Today's media column, leading with a look at CBS's coverage of the NCAA Tournament so far (particularly the network's pitch-perfect handling of the Kevin Ware injury) is here.
Chat at 2:30 p.m. And while we know a 2:30 p.m. start would be an upset of 16-seed-over-1-seed proportions, I'm aiming for an on-time arrival today. Right -- see you at 2:37.
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A couple of media footnotes and opinions to follow. But first, a long-overdue recommendation for you baseball-loving moms and dads who eagerly anticipate the day when your young kids will fall for the game the way you did ...
Read 'em Matt Tavares's baseball books. I promise they will expedite the process.
Tavares, a legit Red Sox fan (and, full disclosure, the dad of a classmate of my son's), has authored and illustrated three books about baseball legends -- There Goes Ted Williams: The Greatest Hitter Who Ever Lived, Henry Aaron's Dream, and his latest, Becoming Babe Ruth, which recently got an affirming write-up in the Times.
They're warm and funny and accurate, geared toward children 5 to 8 and clearly labors of love for the author. My two kids have enjoyed many of his other books that aren't about baseball icons. But the Ruth one has proven their favorite, probably because I had no rebuttal when I read my kids the line "He eats enormous amounts of food/He does whatever he wants,'' and they said in unison, "Sounds like you, Daddy."
Hey, I'll take a Babe Ruth comparison any day.
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NESN spokesman Gary Roy confirmed Thursday that the network has no intention of using a combined broadcast booth during regular-season game. That's good news. NESN shared a production truck and rotated or shared broadcast teams with other regional sports networks during five spring training broadcasts. The approach wasn’t well received by many involved in the broadcast. There had been industry buzz that NESN was considering attempting it during the regular season, perhaps in Minnesota or Seattle.
Sean McDonough's switch from calling Monday Night Baseball each week on ESPN to a Wednesday Night Baseball schedule in which he'll work somewhere between 8-12 games this season would seem to free him up to call Patriots games on 98.5 The Sports Hub if that is the path CBS Radio and McDonough choose to go. But he told me Thursday that while the Patriots radio gig isn't entirely out of the question, his primary reason for the switch is to reduce his schedule so he's not working 52 weeks a year between his college basketball and football duties as well as baseball.
Dave O'Brien is now ESPN's Monday Night Baseball voice, which means he'll be absent from Red Sox radio broadcasts on WEEI 93.7 this season on that night rather than Wednesdays, as had been the situation in the past. Jon Rish will continue to be a more than capable pinch-hitter for O'Brien alongside Joe Castiglione.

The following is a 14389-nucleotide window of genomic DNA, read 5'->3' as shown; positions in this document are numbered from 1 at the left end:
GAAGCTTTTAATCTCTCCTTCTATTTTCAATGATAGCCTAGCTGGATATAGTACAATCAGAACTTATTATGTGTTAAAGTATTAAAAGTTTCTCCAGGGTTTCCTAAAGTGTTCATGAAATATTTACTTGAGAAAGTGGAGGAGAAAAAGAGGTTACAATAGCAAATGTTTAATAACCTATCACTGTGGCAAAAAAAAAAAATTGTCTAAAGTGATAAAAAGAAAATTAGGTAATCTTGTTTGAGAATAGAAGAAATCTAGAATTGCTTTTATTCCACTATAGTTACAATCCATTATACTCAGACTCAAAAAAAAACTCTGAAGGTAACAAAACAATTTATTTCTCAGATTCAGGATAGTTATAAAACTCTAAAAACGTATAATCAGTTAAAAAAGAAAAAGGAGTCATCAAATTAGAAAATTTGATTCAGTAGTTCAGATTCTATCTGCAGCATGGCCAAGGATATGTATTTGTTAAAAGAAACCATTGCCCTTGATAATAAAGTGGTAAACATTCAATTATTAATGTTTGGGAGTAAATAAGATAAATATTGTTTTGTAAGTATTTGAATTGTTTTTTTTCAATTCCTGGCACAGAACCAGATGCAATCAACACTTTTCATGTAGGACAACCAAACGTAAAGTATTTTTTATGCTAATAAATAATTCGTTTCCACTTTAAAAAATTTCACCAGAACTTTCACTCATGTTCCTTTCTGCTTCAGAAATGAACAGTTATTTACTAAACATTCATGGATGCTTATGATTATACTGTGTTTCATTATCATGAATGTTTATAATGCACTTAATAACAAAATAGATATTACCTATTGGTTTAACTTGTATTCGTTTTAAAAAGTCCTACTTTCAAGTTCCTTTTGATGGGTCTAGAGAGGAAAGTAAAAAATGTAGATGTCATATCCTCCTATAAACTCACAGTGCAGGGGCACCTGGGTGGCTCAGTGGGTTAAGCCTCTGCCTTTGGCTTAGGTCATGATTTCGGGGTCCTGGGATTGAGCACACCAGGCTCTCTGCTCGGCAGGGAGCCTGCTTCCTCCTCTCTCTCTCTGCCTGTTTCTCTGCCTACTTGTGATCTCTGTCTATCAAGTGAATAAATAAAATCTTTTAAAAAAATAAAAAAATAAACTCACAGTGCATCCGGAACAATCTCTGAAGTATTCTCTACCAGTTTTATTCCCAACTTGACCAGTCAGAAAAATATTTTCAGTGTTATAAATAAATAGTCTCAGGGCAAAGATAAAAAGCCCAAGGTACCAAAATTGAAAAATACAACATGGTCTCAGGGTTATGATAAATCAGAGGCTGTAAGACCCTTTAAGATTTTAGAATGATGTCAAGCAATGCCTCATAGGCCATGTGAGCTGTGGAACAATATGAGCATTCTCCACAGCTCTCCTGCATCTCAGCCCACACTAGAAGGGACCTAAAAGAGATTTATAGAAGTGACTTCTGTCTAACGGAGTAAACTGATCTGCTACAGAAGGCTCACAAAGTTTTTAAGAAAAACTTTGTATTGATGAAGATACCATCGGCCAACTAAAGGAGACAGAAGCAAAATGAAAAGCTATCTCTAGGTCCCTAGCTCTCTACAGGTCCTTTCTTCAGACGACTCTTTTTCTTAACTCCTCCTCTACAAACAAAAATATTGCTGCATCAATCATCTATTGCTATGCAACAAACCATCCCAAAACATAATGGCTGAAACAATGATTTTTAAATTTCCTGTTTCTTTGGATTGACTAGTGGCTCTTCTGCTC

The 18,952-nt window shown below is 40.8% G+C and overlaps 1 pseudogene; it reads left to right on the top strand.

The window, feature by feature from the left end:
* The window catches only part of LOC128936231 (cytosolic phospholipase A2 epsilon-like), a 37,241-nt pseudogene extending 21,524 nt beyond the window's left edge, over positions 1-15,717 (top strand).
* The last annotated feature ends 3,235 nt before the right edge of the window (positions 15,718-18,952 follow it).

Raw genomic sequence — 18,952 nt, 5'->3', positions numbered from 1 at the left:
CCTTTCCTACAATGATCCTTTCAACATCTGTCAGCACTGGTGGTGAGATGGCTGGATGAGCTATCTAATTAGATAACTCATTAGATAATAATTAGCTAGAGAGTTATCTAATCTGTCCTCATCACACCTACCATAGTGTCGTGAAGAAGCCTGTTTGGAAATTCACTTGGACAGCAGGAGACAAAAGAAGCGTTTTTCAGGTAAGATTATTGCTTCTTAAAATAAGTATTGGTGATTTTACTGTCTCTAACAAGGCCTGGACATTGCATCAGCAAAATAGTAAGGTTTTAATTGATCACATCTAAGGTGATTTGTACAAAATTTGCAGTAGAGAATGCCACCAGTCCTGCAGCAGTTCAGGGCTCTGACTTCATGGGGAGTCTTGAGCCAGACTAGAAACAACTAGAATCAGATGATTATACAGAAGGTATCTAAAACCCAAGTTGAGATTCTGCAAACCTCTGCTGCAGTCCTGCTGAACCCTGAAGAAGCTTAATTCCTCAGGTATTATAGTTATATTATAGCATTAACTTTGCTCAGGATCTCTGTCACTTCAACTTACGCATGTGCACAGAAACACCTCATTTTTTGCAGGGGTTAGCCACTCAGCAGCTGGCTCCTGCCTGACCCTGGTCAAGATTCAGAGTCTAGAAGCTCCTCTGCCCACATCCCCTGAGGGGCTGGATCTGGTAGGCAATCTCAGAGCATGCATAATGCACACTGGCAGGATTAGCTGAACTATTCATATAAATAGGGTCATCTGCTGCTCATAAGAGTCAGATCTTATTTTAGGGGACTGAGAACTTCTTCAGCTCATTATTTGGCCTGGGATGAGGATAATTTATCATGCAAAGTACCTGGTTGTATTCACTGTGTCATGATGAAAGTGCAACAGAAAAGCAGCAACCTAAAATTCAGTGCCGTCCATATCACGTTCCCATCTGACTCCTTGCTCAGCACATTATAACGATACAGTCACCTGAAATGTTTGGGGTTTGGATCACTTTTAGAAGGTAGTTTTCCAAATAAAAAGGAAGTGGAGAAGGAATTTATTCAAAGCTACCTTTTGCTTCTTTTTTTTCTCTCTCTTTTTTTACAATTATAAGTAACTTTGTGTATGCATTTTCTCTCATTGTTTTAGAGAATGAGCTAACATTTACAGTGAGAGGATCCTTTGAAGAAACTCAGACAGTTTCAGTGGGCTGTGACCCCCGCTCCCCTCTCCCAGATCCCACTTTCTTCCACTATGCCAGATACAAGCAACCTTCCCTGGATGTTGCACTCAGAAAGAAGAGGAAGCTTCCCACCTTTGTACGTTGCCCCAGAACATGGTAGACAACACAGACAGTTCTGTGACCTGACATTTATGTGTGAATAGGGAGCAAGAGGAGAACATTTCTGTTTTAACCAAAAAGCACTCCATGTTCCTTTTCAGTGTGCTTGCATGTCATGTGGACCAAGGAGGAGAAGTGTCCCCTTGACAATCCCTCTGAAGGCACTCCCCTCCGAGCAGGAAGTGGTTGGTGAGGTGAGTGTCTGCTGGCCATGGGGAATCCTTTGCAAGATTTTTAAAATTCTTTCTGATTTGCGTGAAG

Appreciate WEEI's seemingly redoubled efforts to talk about the Bruins these days. Mike Salk has quickly proven legit on the topic in the afternoon (something that was emphasized by the station when he was hired). Not sure about the Lyndon Byers invasion in the midday, though. He's funny and obviously informed -- heck, he played against Jaromir Jagr when the latter was a rookie -- but his habit of talking over midday hosts Mike Mutnansky and Lou Merloni gives me a flashback to "The Big Show: Worst of Smerlas" days.
Mentioned a week or two ago that the ideal for 98.5 The Sports Hub in its search to find a replacement for Gil Santos is to come up with the football version of Dave Goucher. Should have thought to suggest they should just go with the original -- Goucher did audition for the gig, and I suspect he'd be as adept calling Patriots games as he is at broadcasting the Bruins.
Greatly enjoyed Jon Wertheim's recent piece in Sports Illustrated on Benny Anders , the mysterious, more-charismatic-than-Clyde dunking machine for the University of Houston's early '80s "Phi Slamma Jamma'' force of nature whose whereabouts have long been unknown. That his search ended without a face-to-face resolution is fine -- Wertheim writes beautifully at the end of the piece about whether he should pursue Anders further -- though it did remind me of other excellent pieces that may have been ever-so-slightly diminished by the writer's decision to avoid confrontation in the end.
Here's nice compilation of Roger Ebert's reviews of baseball films from Wezen-Ball's Larry Granillo. This was written in 2009. If you just know Ebert, who died of cancer Thursday at age 70, for thumbs-up, thumbs-down and his banter with Gene Siskel on the syndicated "At The Movies" during the '80s, you missed out on some truly wonderful writing.
About Touching All The Bases
Irreverence and insight from Chad Finn, a Globe/Boston.com sports writer and media columnist. A winner of several national and regional writing awards, he is the founder and sole contributor to the TATB blog, which launched in December 2004. Yes, he realizes how lucky he is.